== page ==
Thank you, global warming purveyors:
Tahoe City — Global warming seems to have reached the lowest depths of Lake Tahoe, scientists warned Monday, potentially complicating plans to preserve the lake’s fabled water clarity and biological health.
A new study by researchers at UC Davis suggests the lake has heated by nearly 1 degree Fahrenheit since the early 1970s, when readings began. The warming may be significantly altering the dynamics of Lake Tahoe’s cold-water upwellings and seasonal mixing of sediments and nutrients, the scientists said.
It’s the latest sign that a changing climate may be showing up in the Sierra Nevada, one of many mountain ranges around the world in which scientists are looking for the subtle impacts of global warming. No one can be certain if any given change is due to human activity, but the widely held assumption is that emissions of carbon dioxide and other heat-trapping greenhouse gases are involved.
[A] warming signal is emerging in the lake’s temperature data at virtually all depths, down to as deep as 1, 300 feet.
“The lake has warmed from top to bottom over the past 30 years,” Schladow said. He said there are no local or regional factors big enough to explain the warming, even with all the development that has occurred in the Tahoe Basin in recent years.
Schladow and others said the changes are consistent with emerging data worldwide that point to an increase in temperature taking place far more rapidly than any previous change in the geologic record.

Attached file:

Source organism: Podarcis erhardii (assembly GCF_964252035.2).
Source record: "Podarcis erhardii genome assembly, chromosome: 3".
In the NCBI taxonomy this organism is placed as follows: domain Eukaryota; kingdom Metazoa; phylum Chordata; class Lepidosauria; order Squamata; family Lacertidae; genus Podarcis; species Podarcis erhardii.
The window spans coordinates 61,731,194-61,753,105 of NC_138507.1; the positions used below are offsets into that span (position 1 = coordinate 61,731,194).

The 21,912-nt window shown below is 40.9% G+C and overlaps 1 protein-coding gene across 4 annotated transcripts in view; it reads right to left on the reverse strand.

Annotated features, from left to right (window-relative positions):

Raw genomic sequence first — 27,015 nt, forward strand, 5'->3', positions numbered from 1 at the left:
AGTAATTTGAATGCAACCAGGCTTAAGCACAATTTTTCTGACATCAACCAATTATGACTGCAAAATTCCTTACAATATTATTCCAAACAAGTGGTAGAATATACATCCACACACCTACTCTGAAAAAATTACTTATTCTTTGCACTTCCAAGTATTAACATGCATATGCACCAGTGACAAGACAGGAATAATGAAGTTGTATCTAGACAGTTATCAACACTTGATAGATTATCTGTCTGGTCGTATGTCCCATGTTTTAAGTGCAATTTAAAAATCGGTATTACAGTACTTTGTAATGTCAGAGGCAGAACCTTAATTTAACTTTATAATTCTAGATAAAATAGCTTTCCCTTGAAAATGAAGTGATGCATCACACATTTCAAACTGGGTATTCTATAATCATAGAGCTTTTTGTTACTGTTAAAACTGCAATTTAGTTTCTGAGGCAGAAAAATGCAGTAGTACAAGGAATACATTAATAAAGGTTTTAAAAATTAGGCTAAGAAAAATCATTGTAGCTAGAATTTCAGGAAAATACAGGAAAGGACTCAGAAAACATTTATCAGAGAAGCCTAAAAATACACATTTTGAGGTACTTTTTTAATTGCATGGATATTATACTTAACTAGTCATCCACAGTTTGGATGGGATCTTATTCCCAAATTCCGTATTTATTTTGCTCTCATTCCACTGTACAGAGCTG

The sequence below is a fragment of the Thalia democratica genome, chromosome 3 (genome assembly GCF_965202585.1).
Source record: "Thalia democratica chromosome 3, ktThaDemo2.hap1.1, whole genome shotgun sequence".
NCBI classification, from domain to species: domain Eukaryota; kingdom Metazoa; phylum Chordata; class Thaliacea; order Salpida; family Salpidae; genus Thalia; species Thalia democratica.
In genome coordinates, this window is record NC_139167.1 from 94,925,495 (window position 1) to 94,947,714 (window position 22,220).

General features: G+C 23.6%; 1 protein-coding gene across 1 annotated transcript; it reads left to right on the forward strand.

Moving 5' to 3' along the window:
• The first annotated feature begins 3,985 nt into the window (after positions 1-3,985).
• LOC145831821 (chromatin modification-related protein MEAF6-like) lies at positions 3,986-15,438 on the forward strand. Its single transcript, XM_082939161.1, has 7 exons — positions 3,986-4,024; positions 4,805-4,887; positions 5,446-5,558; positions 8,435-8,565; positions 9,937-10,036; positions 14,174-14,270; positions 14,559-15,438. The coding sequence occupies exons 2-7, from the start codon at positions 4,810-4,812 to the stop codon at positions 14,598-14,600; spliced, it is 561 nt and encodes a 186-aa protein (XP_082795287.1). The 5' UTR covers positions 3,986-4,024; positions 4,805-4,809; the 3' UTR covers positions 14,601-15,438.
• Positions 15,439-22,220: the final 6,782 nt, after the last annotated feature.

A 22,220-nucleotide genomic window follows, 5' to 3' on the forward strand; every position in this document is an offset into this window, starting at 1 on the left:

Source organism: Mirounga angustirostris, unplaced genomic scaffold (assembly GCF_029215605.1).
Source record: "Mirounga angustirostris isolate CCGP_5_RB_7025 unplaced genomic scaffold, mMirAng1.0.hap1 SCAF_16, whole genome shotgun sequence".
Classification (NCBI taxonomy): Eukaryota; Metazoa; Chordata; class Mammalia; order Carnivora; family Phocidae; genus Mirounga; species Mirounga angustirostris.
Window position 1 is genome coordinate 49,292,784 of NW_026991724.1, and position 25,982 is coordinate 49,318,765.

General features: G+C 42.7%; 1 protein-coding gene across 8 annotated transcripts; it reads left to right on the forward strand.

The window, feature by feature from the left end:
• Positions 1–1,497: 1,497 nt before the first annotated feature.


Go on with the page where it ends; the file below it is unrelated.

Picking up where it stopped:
There is no reliable way to gauge Lake Tahoe’s water temperature before the 1930s. But air temperature data in the Tahoe City region go back about 90 years and show about a 3.6-degree Fahrenheit increase, enough to account for the increase in average water temperature and consistent with the emerging global data on climate shifts.
The data show that relatively wide swings in Lake Tahoe water temperatures are common from one year to the next, at least during the past 30- plus years of regular monitoring and some 7,300 individual measurements.
But after smoothing out the peaks and troughs, scientists said there is a clear upward tilt in the numbers, with temperatures increasing by an average of about 0.027 degree Fahrenheit a year from 1970 to 2002.